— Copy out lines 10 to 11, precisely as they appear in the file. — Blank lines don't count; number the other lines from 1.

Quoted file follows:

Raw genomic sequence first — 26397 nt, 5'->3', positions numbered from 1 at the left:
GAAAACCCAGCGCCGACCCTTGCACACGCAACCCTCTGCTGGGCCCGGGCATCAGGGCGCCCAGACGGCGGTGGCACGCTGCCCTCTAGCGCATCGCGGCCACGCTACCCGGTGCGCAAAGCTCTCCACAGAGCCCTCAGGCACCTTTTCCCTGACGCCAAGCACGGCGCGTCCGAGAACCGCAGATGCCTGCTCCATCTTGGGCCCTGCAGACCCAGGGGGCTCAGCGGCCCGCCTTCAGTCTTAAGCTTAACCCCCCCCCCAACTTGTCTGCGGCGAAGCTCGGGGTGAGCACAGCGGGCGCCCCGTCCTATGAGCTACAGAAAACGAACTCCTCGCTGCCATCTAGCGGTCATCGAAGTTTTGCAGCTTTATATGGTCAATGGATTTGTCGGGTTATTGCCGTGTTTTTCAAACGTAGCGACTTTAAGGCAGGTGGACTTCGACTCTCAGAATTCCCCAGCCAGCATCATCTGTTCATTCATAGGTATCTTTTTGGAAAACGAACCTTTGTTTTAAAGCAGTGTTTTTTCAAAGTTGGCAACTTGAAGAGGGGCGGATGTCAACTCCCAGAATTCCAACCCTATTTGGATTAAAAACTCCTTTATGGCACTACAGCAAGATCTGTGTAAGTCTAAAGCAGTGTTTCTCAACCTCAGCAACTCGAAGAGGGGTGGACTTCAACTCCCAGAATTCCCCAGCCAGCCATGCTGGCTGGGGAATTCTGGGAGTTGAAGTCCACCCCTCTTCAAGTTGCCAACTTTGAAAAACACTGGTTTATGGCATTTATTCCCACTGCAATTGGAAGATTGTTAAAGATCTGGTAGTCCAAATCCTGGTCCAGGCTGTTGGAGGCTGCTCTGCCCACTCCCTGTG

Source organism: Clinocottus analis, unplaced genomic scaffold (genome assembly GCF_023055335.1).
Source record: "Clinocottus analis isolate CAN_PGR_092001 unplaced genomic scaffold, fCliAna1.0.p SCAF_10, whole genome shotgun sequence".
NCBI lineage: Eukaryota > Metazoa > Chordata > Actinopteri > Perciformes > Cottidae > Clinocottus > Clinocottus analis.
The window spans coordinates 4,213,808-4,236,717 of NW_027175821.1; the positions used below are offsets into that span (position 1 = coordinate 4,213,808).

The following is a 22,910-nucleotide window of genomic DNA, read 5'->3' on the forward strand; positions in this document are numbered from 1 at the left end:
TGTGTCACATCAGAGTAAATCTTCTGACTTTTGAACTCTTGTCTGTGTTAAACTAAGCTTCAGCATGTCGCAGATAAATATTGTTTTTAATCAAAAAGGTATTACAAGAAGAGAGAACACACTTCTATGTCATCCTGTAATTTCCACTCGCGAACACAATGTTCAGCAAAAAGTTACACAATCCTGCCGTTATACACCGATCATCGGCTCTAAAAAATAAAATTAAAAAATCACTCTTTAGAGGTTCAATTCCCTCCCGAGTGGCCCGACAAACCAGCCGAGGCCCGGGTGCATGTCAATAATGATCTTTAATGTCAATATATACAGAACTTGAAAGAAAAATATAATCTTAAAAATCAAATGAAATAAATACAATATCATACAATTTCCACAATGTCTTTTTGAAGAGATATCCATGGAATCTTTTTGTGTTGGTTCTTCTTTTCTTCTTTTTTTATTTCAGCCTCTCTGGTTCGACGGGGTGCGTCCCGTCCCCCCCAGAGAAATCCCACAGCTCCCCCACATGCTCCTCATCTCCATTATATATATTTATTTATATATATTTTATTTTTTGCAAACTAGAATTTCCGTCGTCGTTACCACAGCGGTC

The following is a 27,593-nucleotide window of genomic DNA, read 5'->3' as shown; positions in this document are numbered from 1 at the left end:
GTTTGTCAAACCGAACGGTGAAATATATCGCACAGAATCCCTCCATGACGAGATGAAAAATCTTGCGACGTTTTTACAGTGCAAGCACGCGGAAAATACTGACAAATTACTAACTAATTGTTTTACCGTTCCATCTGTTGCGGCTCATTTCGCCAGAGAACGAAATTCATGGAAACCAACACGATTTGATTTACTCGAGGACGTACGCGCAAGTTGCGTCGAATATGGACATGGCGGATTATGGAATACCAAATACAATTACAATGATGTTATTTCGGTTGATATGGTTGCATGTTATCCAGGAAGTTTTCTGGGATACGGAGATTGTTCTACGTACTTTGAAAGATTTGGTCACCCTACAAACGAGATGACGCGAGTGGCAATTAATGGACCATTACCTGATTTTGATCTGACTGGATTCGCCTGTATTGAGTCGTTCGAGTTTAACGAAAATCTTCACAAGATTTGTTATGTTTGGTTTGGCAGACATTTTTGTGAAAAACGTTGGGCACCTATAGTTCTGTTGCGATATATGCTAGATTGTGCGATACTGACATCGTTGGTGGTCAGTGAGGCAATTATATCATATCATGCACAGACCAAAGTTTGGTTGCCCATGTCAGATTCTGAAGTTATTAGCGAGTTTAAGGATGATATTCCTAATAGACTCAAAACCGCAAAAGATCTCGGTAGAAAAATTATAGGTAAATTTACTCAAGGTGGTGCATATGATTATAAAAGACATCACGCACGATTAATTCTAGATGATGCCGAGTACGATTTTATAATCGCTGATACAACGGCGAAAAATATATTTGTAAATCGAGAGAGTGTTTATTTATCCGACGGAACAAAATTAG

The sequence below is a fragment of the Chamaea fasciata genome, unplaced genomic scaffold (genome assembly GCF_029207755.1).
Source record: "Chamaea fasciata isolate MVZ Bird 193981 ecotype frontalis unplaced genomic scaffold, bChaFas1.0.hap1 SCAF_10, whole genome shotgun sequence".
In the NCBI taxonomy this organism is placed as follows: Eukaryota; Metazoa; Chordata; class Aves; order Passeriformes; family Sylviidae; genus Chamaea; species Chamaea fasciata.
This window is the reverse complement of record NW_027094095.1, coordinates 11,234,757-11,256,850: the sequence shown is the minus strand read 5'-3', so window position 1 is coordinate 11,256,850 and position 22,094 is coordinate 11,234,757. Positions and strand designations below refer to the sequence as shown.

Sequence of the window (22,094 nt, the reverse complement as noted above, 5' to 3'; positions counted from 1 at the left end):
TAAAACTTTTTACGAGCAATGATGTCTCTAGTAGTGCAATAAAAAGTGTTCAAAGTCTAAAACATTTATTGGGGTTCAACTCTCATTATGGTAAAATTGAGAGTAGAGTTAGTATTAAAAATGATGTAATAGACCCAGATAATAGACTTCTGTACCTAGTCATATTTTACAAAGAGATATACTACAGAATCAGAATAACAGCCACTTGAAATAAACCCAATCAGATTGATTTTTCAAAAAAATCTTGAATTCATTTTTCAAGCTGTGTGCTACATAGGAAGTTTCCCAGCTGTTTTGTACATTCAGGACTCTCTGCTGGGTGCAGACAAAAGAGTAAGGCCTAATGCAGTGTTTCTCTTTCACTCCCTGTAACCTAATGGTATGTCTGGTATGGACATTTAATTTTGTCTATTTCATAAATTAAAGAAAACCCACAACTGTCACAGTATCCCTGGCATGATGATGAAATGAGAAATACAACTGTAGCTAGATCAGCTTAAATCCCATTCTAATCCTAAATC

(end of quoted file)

GTTTGTCAAACCGAACGGTGAAATATATCGCACAGAATCCCTCCATGACGAGATGAAAAATCTTGCGACGTTTTTACAGTGCAAGCACGCGGAAAATACTGACAAATTACTAACTAATTGTTTTACCGTTCCATCTGTTGCGGCTCATTTCGCCAGAGAACGAAATTCATGGAAACCAACACGATTTGATTTACTCGAGGACGTACGCGCAAGTTGCGTCGAATATGGACATGGCGGATTATGGAATACCAAATACAATTACAATGATGTTATTTCGGTTGATATGGTTGCATGTTATCCAGGAAGTTTTCTGGGATACGGAGATTGTTCTACGTACTTTGAAAGATTTGGTCACCCTACAAACGAGATGACGCGAGTGGCAATTAATGGACCATTACCTGATTTTGATCTGACTGGATTCGCCTGTATTGAGTCGTTCGAGTTTAACGAAAATCTTCACAAGATTTGTTATGTTTGGTTTGGCAGACATTTTTGTGAAAAACGTTGGGCACCTATAGTTCTGTTGCGATATATGCTAGATTGTGCGATACTGACATCGTTGGTGGTCAGTGAGGCAATTATATCATATCATGCACAGACCAAAGTTTGGTTGCCCATGTCAGATTCTGAAGTTATTAGCGAGTTTAAGGATGATATTCCTAATAGACTCAAAACCGCAAAAGATCTCGGTAGAAAAATTATAGGTAAATTTACTCAAGGTGGTGCATATGATTATAAAAGACATCACGCACGATTAATTCTAGATGATGCCGAGTACGATTTTATAATCGCTGATACAACGGCGAAAAATATATTTGTAAATCGAGAGAGTGTTTATTTATCCGACGGAACAAAATTAG

The sequence below is a fragment of the Chamaea fasciata genome, unplaced genomic scaffold (genome assembly GCF_029207755.1).